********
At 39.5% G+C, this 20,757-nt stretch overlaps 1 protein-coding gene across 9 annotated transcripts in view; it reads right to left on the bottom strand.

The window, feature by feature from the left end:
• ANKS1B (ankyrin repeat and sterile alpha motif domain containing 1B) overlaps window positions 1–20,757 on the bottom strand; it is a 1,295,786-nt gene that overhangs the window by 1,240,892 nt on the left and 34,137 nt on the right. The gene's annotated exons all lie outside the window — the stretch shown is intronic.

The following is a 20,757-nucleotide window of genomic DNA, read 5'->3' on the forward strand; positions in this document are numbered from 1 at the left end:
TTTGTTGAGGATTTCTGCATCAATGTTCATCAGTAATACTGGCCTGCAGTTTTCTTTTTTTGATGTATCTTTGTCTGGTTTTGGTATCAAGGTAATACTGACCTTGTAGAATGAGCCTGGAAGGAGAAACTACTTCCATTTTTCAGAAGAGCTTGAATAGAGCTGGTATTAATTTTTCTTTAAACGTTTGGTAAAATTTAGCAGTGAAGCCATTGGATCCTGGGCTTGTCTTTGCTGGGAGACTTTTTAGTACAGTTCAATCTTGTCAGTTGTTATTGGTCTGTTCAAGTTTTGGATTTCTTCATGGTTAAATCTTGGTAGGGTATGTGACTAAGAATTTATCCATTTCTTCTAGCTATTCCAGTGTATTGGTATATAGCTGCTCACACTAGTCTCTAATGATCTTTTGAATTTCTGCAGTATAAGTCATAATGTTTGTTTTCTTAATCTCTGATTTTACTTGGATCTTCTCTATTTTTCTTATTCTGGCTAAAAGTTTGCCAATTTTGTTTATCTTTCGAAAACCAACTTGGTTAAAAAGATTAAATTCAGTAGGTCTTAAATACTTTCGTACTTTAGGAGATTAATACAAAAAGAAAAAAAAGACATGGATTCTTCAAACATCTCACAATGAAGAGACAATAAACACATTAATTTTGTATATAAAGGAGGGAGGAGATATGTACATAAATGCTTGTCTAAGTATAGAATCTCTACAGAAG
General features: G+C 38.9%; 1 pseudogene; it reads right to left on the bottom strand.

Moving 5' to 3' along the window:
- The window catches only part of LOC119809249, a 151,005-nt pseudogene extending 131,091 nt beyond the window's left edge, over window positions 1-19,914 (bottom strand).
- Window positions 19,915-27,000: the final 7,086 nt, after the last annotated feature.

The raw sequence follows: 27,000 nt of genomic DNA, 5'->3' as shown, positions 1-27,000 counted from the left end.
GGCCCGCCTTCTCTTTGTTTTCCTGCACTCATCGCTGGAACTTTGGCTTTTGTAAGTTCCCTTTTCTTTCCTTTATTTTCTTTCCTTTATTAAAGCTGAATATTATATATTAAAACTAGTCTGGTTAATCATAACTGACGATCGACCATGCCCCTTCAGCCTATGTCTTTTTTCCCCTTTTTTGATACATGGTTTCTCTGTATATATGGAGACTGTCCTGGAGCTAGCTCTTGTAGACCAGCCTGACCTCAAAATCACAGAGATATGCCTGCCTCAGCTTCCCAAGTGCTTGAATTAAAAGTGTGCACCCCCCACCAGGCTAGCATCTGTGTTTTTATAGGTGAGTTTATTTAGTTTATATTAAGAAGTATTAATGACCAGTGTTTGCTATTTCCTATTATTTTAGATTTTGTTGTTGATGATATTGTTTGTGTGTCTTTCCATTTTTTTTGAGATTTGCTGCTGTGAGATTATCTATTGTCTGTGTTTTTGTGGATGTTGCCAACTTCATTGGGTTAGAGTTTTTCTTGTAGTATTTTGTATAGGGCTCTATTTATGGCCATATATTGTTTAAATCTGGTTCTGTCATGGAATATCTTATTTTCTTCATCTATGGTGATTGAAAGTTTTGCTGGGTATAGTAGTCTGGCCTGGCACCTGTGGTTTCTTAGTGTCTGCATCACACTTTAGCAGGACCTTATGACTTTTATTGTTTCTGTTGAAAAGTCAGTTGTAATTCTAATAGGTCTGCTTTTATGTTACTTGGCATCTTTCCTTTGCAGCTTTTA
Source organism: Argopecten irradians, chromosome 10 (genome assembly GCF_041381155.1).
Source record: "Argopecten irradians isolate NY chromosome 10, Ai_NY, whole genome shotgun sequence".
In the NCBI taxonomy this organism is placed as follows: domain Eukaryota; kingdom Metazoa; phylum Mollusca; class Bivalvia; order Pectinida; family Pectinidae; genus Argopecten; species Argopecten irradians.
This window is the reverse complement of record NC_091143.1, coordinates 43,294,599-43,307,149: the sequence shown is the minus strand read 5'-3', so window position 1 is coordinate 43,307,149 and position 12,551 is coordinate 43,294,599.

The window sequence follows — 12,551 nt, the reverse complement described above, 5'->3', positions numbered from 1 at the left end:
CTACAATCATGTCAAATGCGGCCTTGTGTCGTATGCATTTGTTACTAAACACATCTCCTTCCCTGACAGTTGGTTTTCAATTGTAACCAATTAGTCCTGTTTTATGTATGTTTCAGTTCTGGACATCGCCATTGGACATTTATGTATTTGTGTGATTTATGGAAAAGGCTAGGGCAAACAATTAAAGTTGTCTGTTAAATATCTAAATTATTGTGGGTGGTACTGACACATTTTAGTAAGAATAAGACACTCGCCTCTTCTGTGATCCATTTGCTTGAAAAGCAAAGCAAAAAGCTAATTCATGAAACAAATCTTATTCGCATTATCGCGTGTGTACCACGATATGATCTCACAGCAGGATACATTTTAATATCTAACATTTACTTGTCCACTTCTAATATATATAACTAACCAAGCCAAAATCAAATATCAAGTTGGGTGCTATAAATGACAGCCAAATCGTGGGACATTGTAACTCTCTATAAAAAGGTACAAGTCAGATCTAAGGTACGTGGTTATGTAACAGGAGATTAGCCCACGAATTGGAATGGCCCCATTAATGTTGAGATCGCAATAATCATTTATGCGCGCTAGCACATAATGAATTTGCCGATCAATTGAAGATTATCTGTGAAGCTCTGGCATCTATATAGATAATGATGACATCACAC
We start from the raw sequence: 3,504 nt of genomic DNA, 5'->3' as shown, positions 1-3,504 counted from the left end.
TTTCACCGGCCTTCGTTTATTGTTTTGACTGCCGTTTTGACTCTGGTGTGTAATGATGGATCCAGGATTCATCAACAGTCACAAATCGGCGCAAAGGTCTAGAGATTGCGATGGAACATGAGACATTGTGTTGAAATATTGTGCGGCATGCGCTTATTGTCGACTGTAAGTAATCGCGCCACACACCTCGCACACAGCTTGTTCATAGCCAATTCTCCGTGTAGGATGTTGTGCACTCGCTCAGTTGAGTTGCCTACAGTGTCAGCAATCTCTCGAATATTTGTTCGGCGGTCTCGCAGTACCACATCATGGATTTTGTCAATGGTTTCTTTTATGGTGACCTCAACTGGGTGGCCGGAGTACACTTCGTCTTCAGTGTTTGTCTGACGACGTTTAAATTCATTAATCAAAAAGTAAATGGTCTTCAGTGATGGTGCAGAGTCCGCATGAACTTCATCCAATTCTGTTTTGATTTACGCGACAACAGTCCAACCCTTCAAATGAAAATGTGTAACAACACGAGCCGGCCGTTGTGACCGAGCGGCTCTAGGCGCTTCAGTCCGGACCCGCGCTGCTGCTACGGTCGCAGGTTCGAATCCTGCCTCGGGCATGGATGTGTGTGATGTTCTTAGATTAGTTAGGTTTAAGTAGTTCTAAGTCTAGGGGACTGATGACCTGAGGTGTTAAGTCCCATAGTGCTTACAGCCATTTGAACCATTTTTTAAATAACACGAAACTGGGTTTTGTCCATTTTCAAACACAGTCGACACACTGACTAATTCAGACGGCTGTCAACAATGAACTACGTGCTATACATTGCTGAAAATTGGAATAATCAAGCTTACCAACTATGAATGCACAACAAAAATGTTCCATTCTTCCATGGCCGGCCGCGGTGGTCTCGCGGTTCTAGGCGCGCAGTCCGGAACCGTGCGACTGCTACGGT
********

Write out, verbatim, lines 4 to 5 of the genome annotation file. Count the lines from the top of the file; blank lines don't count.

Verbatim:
The following is a 20,757-nucleotide window of genomic DNA, read 5'->3' on the forward strand; positions in this document are numbered from 1 at the left end:
TTTGTTGAGGATTTCTGCATCAATGTTCATCAGTAATACTGGCCTGCAGTTTTCTTTTTTTGATGTATCTTTGTCTGGTTTTGGTATCAAGGTAATACTGACCTTGTAGAATGAGCCTGGAAGGAGAAACTACTTCCATTTTTCAGAAGAGCTTGAATAGAGCTGGTATTAATTTTTCTTTAAACGTTTGGTAAAATTTAGCAGTGAAGCCATTGGATCCTGGGCTTGTCTTTGCTGGGAGACTTTTTAGTACAGTTCAATCTTGTCAGTTGTTATTGGTCTGTTCAAGTTTTGGATTTCTTCATGGTTAAATCTTGGTAGGGTATGTGACTAAGAATTTATCCATTTCTTCTAGCTATTCCAGTGTATTGGTATATAGCTGCTCACACTAGTCTCTAATGATCTTTTGAATTTCTGCAGTATAAGTCATAATGTTTGTTTTCTTAATCTCTGATTTTACTTGGATCTTCTCTATTTTTCTTATTCTGGCTAAAAGTTTGCCAATTTTGTTTATCTTTCGAAAACCAACTTGGTTAAAAAGATTAAATTCAGTAGGTCTTAAATACTTTCGTACTTTAGGAGATTAATACAAAAAGAAAAAAAAGACATGGATTCTTCAAACATCTCACAATGAAGAGACAATAAACACATTAATTTTGTATATAAAGGAGGGAGGAGATATGTACATAAATGCTTGTCTAAGTATAGAATCTCTACAGAAG